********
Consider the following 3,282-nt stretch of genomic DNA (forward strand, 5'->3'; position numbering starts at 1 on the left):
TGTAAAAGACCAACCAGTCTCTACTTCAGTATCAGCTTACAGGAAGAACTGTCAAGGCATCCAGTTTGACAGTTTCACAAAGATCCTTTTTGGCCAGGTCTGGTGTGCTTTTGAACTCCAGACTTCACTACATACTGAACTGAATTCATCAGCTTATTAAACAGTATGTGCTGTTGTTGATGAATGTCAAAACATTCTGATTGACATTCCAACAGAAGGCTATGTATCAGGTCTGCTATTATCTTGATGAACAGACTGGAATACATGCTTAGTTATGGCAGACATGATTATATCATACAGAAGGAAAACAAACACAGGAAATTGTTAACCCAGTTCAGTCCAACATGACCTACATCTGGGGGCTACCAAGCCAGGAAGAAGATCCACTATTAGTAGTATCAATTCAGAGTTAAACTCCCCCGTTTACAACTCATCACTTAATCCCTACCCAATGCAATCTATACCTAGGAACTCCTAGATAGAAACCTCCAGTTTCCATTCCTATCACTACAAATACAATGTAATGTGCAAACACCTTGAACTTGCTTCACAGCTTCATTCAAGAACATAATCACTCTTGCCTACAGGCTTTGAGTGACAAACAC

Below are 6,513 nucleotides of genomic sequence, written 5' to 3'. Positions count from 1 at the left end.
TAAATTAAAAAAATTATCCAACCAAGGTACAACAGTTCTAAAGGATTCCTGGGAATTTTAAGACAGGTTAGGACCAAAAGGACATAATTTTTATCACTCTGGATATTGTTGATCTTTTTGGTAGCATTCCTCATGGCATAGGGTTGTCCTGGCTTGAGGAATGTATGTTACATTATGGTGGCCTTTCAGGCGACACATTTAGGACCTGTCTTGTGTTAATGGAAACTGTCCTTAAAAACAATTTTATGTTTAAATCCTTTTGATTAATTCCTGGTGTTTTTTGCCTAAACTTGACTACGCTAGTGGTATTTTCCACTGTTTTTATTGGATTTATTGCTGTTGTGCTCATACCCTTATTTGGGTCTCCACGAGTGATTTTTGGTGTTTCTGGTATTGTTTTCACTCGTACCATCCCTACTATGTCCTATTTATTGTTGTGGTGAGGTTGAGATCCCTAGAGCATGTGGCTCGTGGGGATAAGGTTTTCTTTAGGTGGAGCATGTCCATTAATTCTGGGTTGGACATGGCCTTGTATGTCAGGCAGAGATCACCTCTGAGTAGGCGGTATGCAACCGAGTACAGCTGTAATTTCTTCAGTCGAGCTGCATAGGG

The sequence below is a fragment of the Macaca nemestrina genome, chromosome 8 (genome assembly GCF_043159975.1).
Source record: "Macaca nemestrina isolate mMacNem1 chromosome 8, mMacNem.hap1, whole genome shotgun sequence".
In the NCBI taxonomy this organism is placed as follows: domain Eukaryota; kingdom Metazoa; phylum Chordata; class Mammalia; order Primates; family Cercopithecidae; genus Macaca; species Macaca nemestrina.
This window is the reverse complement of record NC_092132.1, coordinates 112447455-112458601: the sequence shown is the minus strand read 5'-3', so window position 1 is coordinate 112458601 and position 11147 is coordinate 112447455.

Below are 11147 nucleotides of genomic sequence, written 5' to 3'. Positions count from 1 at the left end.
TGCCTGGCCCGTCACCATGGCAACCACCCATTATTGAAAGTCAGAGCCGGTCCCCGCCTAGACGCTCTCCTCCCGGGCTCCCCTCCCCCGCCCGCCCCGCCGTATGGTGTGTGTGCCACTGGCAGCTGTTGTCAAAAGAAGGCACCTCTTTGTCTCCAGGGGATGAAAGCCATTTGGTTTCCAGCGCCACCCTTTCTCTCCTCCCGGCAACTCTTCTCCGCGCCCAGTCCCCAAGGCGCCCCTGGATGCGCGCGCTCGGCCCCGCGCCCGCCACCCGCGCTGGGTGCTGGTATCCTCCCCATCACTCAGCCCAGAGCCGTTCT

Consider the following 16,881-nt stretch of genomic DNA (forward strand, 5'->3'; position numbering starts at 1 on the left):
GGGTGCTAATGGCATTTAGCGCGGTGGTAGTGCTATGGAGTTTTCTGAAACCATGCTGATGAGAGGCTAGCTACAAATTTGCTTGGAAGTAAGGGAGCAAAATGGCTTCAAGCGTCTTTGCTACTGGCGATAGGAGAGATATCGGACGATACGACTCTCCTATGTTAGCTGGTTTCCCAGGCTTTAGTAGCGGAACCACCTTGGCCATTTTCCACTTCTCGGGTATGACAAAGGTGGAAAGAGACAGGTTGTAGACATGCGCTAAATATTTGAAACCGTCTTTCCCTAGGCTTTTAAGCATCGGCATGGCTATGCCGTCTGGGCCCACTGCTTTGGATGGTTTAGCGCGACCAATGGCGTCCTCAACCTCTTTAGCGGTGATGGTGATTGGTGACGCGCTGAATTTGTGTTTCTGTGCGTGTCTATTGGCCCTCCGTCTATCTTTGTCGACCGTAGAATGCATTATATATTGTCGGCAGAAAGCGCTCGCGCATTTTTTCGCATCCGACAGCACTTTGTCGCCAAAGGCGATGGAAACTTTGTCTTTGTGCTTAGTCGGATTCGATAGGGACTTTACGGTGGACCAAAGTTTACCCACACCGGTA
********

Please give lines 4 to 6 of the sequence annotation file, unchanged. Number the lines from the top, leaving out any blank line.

TAAATTAAAAAAATTATCCAACCAAGGTACAACAGTTCTAAAGGATTCCTGGGAATTTTAAGACAGGTTAGGACCAAAAGGACATAATTTTTATCACTCTGGATATTGTTGATCTTTTTGGTAGCATTCCTCATGGCATAGGGTTGTCCTGGCTTGAGGAATGTATGTTACATTATGGTGGCCTTTCAGGCGACACATTTAGGACCTGTCTTGTGTTAATGGAAACTGTCCTTAAAAACAATTTTATGTTTAAATCCTTTTGATTAATTCCTGGTGTTTTTTGCCTAAACTTGACTACGCTAGTGGTATTTTCCACTGTTTTTATTGGATTTATTGCTGTTGTGCTCATACCCTTATTTGGGTCTCCACGAGTGATTTTTGGTGTTTCTGGTATTGTTTTCACTCGTACCATCCCTACTATGTCCTATTTATTGTTGTGGTGAGGTTGAGATCCCTAGAGCATGTGGCTCGTGGGGATAAGGTTTTCTTTAGGTGGAGCATGTCCATTAATTCTGGGTTGGACATGGCCTTGTATGTCAGGCAGAGATCACCTCTGAGTAGGCGGTATGCAACCGAGTACAGCTGTAATTTCTTCAGTCGAGCTGCATAGGG

The sequence below is a fragment of the Macaca nemestrina genome, chromosome 8 (genome assembly GCF_043159975.1).
Source record: "Macaca nemestrina isolate mMacNem1 chromosome 8, mMacNem.hap1, whole genome shotgun sequence".